'Freaks': Film Review | TIFF 2018

More than meets the eye.

Zach Lipovsky and Adam B. Stein’s sci-fi thriller starring Emile Hirsch and Bruce Dern premiered in Toronto’s Discovery program.

Sci-fi action overlays dystopian drama in Freaks, Zach Lipovsky and Adam B. Stein’s cleverly structured genre hybrid set in a near-future America divided by fear and manipulative government agendas. If that description sounds remarkably contemporary, that’s because the filmmakers are seeking to deliver more than just action-driven entertainment.

Collaborators Lipovsky and Stein, who recently wrapped the action comedy Kim Possible for the Disney Channel, are already a known quantity and Freaks should noticeably boost their profiles as talented and versatile filmmakers. Compared to many genre outings, this may be fairly low-key stuff, but the contributions of Emile Hirsch and Bruce Dern assure that specialized outlets will take notice.

The film’s initial challenge involves parlaying a sometimes overly cryptic first act into a satisfying midsection that gradually begins coalescing the plot around the central characters. For instance, the filmmakers take a leisurely approach to revealing a major plot point about a recent, unexplained global catastrophe that’s caused a large minority of humans to develop alarming mutations. Seen as a threat by U.S. government agencies, these “Abnormals” are relentlessly tracked down by teams of federal agents wielding military-grade firepower.

This widespread wave of persecution passes completely unnoticed by 7-year-old Chloe (Lexy Kolker), who rarely leaves her ramshackle suburban home unless it’s under the watchful eye of her Dad (Hirsch), but he’s too paranoid to venture much further than the grocery store for occasional supplies. Instead, he trains his daughter to adopt an assumed identity if she’s ever separated from him, or to hide in a well-provisioned panic room if he should not return from one of his infrequent forays.

But something clearly isn’t right herein, and it’s not just the weird family dynamic that could easily represent the victimization of a child by a paranoid schizophrenic, or perhaps something else entirely. As cinematographer Stirling Bancroft’s stealthy camera prowls through the claustrophobic confines of the house, images pulse with a strange energy, as if glimpsed from underwater. Alone in her bedroom, Chloe experiences terrifying visions of a weeping woman she calls “the ghost,” but perhaps it’s all in her vividly bright imagination. And all the while, Dad never ceases his ranting, except to tend to his eyes when they begin bleeding again.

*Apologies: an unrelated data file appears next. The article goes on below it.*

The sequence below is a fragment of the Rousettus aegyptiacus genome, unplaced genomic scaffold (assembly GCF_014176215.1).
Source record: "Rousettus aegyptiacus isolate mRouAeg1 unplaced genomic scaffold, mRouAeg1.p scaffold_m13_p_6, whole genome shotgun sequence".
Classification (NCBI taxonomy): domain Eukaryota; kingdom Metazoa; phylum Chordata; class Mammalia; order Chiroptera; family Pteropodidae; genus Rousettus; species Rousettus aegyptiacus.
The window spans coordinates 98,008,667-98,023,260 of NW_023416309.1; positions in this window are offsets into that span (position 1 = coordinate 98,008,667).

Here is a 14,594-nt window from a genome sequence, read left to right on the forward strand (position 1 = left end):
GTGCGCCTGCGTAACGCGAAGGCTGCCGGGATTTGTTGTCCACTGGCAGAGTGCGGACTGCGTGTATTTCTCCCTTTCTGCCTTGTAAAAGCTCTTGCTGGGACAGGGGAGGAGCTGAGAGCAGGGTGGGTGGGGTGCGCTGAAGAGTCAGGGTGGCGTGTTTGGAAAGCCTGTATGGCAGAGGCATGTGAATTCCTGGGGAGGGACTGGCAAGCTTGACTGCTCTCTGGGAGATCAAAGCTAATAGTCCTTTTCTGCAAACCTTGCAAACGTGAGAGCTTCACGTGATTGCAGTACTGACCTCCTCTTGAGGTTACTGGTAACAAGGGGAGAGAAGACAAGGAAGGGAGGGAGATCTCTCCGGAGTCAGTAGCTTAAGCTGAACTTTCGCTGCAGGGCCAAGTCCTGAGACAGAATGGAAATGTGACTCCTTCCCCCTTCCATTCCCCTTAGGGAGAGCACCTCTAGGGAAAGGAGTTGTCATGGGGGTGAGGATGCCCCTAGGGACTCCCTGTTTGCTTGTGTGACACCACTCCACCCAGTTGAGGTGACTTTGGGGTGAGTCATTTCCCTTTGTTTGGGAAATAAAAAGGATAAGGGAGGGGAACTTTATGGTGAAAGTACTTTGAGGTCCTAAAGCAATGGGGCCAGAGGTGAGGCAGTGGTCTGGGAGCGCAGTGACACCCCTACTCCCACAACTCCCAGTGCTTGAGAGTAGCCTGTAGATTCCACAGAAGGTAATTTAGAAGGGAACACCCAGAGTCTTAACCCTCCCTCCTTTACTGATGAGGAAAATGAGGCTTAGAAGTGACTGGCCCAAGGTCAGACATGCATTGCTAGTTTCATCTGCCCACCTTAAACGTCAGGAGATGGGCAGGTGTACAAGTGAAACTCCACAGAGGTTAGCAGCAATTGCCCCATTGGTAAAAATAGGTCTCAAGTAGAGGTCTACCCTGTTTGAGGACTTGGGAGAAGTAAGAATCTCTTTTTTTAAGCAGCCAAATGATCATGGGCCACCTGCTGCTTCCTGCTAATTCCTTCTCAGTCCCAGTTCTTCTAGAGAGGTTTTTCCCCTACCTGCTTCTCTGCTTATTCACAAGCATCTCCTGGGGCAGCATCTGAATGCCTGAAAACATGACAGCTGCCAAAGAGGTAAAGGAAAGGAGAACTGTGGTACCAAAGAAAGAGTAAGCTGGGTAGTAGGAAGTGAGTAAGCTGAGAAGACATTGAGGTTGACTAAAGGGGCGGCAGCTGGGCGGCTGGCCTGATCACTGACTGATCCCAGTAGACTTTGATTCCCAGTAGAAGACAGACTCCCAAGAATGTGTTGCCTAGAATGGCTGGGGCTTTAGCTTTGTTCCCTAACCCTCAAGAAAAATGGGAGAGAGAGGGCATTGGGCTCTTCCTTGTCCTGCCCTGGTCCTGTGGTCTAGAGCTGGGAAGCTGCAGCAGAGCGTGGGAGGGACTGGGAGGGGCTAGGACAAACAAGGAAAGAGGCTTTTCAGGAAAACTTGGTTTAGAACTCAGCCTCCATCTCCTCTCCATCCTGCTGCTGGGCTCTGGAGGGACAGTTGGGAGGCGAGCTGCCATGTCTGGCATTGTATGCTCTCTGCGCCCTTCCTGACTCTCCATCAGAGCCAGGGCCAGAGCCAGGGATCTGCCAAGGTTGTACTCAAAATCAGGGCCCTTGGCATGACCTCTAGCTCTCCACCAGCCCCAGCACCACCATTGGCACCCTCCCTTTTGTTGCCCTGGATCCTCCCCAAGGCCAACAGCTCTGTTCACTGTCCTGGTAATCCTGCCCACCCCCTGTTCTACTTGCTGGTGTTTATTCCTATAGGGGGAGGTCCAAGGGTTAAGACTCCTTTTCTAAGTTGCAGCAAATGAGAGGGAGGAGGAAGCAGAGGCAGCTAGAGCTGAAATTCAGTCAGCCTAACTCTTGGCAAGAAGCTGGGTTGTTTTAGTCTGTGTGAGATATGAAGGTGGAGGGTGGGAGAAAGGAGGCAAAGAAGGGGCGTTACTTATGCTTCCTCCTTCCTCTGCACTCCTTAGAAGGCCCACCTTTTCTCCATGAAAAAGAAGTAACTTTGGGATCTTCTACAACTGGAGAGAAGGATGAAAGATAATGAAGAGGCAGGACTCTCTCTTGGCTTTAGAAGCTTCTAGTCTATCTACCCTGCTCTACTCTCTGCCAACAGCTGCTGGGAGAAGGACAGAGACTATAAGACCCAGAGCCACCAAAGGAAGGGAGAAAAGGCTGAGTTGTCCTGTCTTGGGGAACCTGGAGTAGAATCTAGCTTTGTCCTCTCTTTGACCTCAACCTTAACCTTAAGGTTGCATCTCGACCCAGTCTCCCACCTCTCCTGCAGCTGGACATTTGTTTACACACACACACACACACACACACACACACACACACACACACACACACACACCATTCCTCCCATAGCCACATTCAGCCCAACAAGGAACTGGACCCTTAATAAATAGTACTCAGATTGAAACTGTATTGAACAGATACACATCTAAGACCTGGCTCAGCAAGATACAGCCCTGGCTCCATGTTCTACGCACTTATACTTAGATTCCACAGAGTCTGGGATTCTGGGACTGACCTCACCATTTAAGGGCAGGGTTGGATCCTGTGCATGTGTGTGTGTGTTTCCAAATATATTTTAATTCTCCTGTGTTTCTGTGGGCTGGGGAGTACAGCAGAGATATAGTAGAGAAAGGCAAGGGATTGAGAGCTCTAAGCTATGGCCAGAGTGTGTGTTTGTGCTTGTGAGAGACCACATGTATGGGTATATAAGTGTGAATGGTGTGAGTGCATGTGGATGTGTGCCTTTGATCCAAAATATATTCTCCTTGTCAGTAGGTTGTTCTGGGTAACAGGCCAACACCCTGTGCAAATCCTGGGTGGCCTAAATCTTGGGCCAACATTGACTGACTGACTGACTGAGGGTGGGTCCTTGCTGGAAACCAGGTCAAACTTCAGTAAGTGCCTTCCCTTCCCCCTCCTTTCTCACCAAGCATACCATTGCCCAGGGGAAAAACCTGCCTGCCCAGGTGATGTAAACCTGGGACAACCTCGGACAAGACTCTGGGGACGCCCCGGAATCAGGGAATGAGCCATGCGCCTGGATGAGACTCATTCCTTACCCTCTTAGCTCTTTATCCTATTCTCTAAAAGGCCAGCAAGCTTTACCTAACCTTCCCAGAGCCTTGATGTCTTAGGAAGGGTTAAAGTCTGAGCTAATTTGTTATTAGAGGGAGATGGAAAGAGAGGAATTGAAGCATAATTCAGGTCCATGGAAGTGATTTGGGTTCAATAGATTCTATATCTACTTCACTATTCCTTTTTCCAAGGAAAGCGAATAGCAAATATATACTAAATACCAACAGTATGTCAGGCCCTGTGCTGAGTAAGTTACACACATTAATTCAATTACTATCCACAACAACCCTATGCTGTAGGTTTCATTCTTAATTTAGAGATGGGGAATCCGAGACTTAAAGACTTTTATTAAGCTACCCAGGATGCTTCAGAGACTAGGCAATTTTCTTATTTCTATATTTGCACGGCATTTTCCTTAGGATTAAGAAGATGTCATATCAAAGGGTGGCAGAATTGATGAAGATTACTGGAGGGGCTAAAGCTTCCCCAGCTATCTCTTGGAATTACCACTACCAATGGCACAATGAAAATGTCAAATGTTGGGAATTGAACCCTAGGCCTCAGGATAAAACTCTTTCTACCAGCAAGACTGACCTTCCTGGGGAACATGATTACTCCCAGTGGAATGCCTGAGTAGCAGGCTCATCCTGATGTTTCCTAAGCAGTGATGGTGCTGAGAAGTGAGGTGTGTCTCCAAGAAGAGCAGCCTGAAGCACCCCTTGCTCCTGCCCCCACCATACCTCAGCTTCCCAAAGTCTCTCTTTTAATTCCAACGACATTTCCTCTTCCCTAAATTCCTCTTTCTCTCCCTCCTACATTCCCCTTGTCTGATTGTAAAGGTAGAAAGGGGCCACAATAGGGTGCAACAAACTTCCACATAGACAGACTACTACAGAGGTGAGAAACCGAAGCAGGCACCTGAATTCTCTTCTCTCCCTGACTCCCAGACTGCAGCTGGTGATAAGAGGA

Gradually these visual clues will be deciphered, but initially they lend an otherworldly aura to an already unusual setting. It’s only the sudden appearance of Mr. Snowcone (Dern), the neighborhood ice cream vendor, that disrupts this bizarre household dynamic. Tempting Chloe into his truck with a scoop of chocolate, he explains that he wants to take her to see her mother Mary (Amanda Crew), even though Dad had always told her that she’d gone to heaven years before. When Chloe gets home, Dad is very angry and aggressively confronts Mr. Snowcone. Turns out Dad was right: Bad people really do want to hurt them and even now, they could be closing in.

 

Lipovsky and Stein, who first began collaborating more than a decade ago during their stint on Fox’s filmmaking reality show On the Lot, share writing and directing credits, but the movie never feels bifurcated. Narratively and visually it’s all of a well-integrated piece, which is an accomplishment in itself considering the film’s obvious technical demands.

Although the limited locations and infrequent exteriors suggest a modest budget, the filmmakers strategically prioritize the robust sound design and intensely rendered special effects. In particular, a third-act scene tying together the mystery of Chloe’s family history and the relentless determination of her pursuers rivals many a big-budget blockbuster for action pyrotechnics. Although cleverly structured, the script is sometimes rather too upfront about its thematic focus on diversity, discrimination and persecution, gradually disclosing an agenda-driven perspective that sometimes threatens to overwhelm the intricate plotting.

With such a tight-knit ensemble, casting was clearly a key consideration, no more so than filling the critical role of Chloe. With several features already among her credits, as well as a supporting role on USA Network’s Shooter, Kolker overdelivers as the feisty little girl determined to protect her family.

Her semi-improvised performance couldn’t be any more authentic and she’s well matched with Hirsch, drawing on his own parental experience, as her conflicted and overprotective father. The ever-versatile Dern delivers a slyly subversive turn as Mr. Snowcone, whose hidden agenda involves much more than frozen treats.

Although in the early going the convoluted plot sometimes struggles to maintain interest, Stein and Lipovsky have such a clear vision that they keep developments confidently on track until subsequent revelations engage in full-throttle action mode, leading to a climax suggesting they likely have future plans for these characters.

Production companies: Wise Daughter Films, My Way Productions, Storyboard Capital Group, Amazing Incorporated
Cast: Emile Hirsch, Bruce Dern, Grace Park, Amanda Crew, Lexy Kolker
Directors-writers:  Zach Lipovsky, Adam B. Stein
Producers: Adam Stein, Zach Lipovsky, Jordan Barber, Mitchell Waxman
Executive producers: M. Alan Stein, Rick Alyea, Philip Kim, Elisabeth Costa de Beauregard
Director of photography: Stirling Bancroft
Production designer: Moe Curtin
Costume designer:  Mia Fiddis
Editor: Sabrina Pitre
Music: Timothy Michael Wynn
Venue: Toronto International Film Festival (Discovery)
Sales: CAA/Gersh

104 minutes